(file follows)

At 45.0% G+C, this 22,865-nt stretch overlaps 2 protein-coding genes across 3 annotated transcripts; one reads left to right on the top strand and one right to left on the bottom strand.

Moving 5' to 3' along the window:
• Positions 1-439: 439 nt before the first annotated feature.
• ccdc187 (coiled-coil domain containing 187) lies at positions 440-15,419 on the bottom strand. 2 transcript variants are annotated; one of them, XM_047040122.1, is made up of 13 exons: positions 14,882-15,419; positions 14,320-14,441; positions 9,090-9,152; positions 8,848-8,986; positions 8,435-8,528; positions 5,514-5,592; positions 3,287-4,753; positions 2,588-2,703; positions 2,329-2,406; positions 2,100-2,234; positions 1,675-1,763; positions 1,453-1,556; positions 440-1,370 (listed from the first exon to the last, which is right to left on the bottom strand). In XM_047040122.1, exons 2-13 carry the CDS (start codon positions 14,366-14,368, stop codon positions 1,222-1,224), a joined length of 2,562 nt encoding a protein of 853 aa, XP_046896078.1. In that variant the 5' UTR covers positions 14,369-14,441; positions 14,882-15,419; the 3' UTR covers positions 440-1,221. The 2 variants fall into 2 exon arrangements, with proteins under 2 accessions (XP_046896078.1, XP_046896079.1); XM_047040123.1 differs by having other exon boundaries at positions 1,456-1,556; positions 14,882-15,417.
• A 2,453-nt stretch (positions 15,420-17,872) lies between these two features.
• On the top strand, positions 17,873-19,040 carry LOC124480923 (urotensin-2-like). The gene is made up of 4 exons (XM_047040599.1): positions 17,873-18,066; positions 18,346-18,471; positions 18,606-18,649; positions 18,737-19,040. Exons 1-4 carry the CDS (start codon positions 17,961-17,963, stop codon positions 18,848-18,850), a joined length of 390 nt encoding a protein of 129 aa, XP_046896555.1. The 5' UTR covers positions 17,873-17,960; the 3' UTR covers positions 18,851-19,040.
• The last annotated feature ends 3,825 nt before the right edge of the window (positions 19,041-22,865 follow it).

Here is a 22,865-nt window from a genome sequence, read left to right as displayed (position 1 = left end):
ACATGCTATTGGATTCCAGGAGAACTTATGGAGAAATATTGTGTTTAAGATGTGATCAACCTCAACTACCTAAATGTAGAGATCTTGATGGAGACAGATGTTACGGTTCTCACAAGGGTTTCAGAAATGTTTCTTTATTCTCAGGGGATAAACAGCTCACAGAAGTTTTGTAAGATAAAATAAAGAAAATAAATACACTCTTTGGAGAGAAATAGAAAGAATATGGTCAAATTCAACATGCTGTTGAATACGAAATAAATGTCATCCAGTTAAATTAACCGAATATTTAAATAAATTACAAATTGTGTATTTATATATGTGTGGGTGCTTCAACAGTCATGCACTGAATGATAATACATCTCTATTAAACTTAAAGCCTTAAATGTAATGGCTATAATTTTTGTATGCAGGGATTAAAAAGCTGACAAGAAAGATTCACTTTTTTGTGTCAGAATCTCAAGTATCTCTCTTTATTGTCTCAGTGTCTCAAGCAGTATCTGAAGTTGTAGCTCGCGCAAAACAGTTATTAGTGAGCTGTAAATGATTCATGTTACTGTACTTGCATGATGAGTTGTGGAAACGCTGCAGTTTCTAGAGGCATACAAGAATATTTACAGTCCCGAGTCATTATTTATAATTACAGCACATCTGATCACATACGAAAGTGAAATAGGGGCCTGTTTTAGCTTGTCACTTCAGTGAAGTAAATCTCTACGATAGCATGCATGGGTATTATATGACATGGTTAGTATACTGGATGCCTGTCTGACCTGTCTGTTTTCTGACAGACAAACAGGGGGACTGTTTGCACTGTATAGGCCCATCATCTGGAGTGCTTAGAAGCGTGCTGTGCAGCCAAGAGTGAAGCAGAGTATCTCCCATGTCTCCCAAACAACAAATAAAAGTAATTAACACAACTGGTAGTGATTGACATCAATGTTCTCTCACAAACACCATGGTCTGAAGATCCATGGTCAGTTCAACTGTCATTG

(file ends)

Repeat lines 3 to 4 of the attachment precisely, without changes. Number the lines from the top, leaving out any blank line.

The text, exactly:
• Positions 1-439: 439 nt before the first annotated feature.
• ccdc187 (coiled-coil domain containing 187) lies at positions 440-15,419 on the bottom strand. 2 transcript variants are annotated; one of them, XM_047040122.1, is made up of 13 exons: positions 14,882-15,419; positions 14,320-14,441; positions 9,090-9,152; positions 8,848-8,986; positions 8,435-8,528; positions 5,514-5,592; positions 3,287-4,753; positions 2,588-2,703; positions 2,329-2,406; positions 2,100-2,234; positions 1,675-1,763; positions 1,453-1,556; positions 440-1,370 (listed from the first exon to the last, which is right to left on the bottom strand). In XM_047040122.1, exons 2-13 carry the CDS (start codon positions 14,366-14,368, stop codon positions 1,222-1,224), a joined length of 2,562 nt encoding a protein of 853 aa, XP_046896078.1. In that variant the 5' UTR covers positions 14,369-14,441; positions 14,882-15,419; the 3' UTR covers positions 440-1,221. The 2 variants fall into 2 exon arrangements, with proteins under 2 accessions (XP_046896078.1, XP_046896079.1); XM_047040123.1 differs by having other exon boundaries at positions 1,456-1,556; positions 14,882-15,417.